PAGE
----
A Truth about Me: A Hijra Story by A. Revathi


One of the only hijra memoirs to come out of India, this book is a firsthand account of what it’s like to live as part of the country’s hijra community. A. Revathi talks extensively about her journey as a trans woman, from her relationship with her body to running away to live in a hijra house. Now recognized as India’s third gender, hijras have a complicated place in the minds of our people—at once both worshipped and ridiculed. A. Revathi’s story offers a glimpse into this marginalization. This book is moving, and A. Revathi is a strong woman, one who has gone on to become one of India’s leading trans activists. She followed A Truth about Me with A Life in Trans Activism, telling the story of her NGO, which works with people of all genders and sexualities, and sharing her experiences within a community full of courage and resilience.


Moving Truth(s): Queer and Transgender Desi Writings on Family

As an anthology, Moving Truths accomplishes its aim to capture an array of diverse voices and experiences. I came across this book around the time I was coming out, and it served as a painful yet cathartic reminder that being LGBTQ and South Asian is sometimes difficult and sometimes beautiful, but always possible. In small snippets, we hear from a variety of people about their experiences with parents and family, weighing culture and tradition with the strength of accepting one’s self.


Out! Stories from the New Queer India, edited by Minal Hajratwala

With 30 compelling and wide-ranging stories from all facets of the LGBTQ communities in India, this anthology was the first of its kind to come out. After Section 377 (the Indian law outlawing same-sex relations) was overturned in 2009, this book was released in 2012, an expression of the optimism and progress that felt so inevitable in the country. The law was later reinstated, and is still being fought in court today. But this anthology — the first book I ever owned that had both the words queer and India on them — is like a time capsule, a diary of siblings and friends sharing the message of holding our cultural histories and love in the same heart with the hope that our country will one day see us the way we see ourselves.


AIDS Sutra: Untold Stories from India

Featuring stories told by well-known authors like Salman Rushdie and Kiran Desai, this anthology explores the untold tales of people living with HIV across India. From the transgender community to sex workers, the stories compiled here are ones rarely ever talked about, and opens a dynamic lens into sex, sexuality, and gender that is a part and parcel of what makes India so complex and yet often silenced.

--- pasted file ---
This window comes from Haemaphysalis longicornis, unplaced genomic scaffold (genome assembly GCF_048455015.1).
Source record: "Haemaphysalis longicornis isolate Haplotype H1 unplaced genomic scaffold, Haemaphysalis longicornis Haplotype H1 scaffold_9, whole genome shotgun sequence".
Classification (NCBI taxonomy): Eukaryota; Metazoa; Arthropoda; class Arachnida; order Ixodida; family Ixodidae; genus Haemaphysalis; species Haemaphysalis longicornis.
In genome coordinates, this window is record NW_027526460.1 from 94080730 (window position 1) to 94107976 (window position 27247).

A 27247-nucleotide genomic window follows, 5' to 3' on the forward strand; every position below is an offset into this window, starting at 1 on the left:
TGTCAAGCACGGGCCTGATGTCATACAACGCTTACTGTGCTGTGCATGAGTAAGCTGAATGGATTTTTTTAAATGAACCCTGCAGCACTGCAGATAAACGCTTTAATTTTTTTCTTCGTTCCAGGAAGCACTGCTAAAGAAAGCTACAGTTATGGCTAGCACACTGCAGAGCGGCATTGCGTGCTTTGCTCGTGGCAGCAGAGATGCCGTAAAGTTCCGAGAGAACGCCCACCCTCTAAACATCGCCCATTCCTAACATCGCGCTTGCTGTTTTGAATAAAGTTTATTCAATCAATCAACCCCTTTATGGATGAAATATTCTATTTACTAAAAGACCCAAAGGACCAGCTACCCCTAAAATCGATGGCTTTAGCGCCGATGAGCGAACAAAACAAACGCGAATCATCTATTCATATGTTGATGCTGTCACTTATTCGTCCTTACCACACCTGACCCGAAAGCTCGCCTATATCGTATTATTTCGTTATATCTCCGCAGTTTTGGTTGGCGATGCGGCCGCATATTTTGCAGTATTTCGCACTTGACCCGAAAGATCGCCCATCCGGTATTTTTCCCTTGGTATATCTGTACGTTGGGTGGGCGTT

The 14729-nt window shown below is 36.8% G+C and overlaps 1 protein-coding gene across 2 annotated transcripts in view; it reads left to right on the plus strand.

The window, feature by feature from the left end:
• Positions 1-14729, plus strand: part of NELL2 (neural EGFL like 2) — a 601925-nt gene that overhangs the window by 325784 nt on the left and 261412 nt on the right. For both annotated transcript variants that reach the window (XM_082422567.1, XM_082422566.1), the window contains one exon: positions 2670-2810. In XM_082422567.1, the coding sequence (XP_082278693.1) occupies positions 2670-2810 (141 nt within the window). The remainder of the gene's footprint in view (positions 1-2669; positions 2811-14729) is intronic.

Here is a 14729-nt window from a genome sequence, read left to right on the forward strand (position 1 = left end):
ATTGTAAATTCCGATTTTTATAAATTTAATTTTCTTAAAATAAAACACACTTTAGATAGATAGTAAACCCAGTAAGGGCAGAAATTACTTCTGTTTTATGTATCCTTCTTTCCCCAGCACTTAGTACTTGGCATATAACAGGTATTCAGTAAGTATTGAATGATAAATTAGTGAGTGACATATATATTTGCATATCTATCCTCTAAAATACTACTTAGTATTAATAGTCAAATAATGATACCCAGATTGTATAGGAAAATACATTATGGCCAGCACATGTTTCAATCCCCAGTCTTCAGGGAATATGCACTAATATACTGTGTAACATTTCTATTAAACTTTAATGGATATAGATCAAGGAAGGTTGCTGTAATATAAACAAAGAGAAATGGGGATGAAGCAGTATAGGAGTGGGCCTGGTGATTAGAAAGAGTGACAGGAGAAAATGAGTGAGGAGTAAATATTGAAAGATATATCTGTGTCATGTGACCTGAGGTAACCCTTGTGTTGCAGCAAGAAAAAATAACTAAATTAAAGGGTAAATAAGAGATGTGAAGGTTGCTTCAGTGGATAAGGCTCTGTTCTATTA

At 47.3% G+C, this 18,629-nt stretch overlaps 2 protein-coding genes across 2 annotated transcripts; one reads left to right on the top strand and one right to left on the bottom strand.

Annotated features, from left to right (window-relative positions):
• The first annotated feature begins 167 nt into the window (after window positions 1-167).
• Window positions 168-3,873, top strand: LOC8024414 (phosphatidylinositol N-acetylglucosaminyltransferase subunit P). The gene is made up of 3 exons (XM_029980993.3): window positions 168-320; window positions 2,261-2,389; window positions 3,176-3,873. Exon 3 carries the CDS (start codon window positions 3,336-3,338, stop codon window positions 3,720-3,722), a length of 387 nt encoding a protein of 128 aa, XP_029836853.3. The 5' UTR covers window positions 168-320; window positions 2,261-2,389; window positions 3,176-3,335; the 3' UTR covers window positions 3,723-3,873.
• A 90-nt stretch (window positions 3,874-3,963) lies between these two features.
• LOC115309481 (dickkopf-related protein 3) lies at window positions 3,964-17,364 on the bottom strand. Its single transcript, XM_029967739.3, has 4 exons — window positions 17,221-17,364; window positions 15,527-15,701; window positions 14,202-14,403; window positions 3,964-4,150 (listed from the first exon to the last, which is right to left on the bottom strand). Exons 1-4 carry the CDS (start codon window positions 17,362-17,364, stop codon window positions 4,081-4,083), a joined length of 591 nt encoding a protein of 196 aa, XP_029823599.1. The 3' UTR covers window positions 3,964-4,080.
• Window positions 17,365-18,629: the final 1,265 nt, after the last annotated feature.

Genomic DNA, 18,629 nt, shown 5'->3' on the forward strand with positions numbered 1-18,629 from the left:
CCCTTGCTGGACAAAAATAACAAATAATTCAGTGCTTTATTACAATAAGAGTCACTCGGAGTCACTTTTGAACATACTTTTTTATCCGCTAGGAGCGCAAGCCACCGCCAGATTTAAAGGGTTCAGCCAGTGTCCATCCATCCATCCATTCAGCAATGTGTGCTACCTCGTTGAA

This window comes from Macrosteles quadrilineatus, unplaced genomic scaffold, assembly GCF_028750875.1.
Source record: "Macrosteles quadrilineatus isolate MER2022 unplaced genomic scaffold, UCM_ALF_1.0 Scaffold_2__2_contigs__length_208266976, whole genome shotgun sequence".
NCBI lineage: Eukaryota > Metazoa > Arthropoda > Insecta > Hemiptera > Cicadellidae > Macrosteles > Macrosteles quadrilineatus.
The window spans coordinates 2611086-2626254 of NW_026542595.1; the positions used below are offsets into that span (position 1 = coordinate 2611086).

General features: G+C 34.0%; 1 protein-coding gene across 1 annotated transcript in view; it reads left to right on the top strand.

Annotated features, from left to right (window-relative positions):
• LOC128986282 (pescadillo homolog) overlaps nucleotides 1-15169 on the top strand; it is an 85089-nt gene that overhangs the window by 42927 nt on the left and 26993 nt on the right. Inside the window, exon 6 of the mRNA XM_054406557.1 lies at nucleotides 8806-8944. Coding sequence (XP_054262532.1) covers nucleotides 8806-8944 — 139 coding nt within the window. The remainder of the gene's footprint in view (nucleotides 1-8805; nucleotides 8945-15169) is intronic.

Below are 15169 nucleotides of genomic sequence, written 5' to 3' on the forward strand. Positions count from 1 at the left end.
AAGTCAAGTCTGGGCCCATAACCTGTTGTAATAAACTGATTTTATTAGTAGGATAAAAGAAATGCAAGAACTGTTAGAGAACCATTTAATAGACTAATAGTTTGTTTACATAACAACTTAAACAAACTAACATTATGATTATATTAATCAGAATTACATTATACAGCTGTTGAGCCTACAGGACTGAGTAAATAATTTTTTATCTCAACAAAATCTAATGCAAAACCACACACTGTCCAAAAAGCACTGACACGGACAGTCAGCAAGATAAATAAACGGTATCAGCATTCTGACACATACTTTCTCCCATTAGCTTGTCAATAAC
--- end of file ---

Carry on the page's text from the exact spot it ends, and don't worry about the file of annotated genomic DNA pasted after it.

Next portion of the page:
Be sure to check out other South Asian queer books that have been written about here at Autostraddle: Babyji by Abha Dawesar, Bodymap by Leah Lakshmi Piepzna-Samarasinha, Landing by Emma Donoghue and The Stars Change by Mary Anne Mohanraj.

The realm of South Asian LGBTQ books and novels is constantly expanding beyond the ones named above! Do you have any faves we didn’t mention? Share in the comments below!


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Priya Arora is a queer-identified community activist, editor, writer and Netflix enthusiast. Born and raised in California, Priya has found a home in New York City, where she currently works as a Web Editor at Hearst Business Media and the Humanities Editor at Brown Girl Magazine. When she’s not working, Priya enjoys watching old school Bollywood movies, laboring over NYTimes crossword puzzles, reading books she never finishes, and eating way too much of her partner’s homemade Hyderabadi biryani. You can follow her on Facebook and Twitter.

Priya has written 7 articles for us.

7 Comments

  1. Spice and Smoke is an erotic romance about husband-wife Bollywood stars and their lovers – they’re poly and he’s bi. I haven’t read it yet.

    The author, Suleikha Snyder, is American desi (and I want to say that she’s queer but I can’t find that online right now so I may be wrong about that).

  2. OK SO the last time Bright Lines got mentioned on Autostraddle someone in the comments was all “I wonder what Tiara thinks!!”. This was years ago but I finally have an answer for you, commenter from yonks ago.

    I found the book frustrating.

    Mostly I found it frustrating how people were so chill about Ella’s gender presentation in Bangladesh. She goes around wearing her dad’s clothes and no one gives a damn. Whenever I go to Bangladesh the moment I wear jeans and a femme-ish kurta top instead of a salwhar khameez I get “are you a BOY or a GIRL”. My DAD gets on my case about “looking like a boy” when my hair is super short. And with Ella it’s a shrug?

    That’s what frustrates me about novels like these: they sell you on “at least we’re MORE relatable than those other books by outsiders” and yet their unrelatability is even more striking. I get that I’m a weird edge case (how many books about Bangladeshi Malaysians with tenuous connections to either culture do you know?) but at least the others don’t pretend to know me better than anyone else yknow? So I’m worried about reading any of the other books on the list lest I feel let down again, or feel even more outsidery because “well clearly you’d know this reference if you were REALLY Desi”.

    Sorry to be a downer. Does anyone else feel the same way as me in general?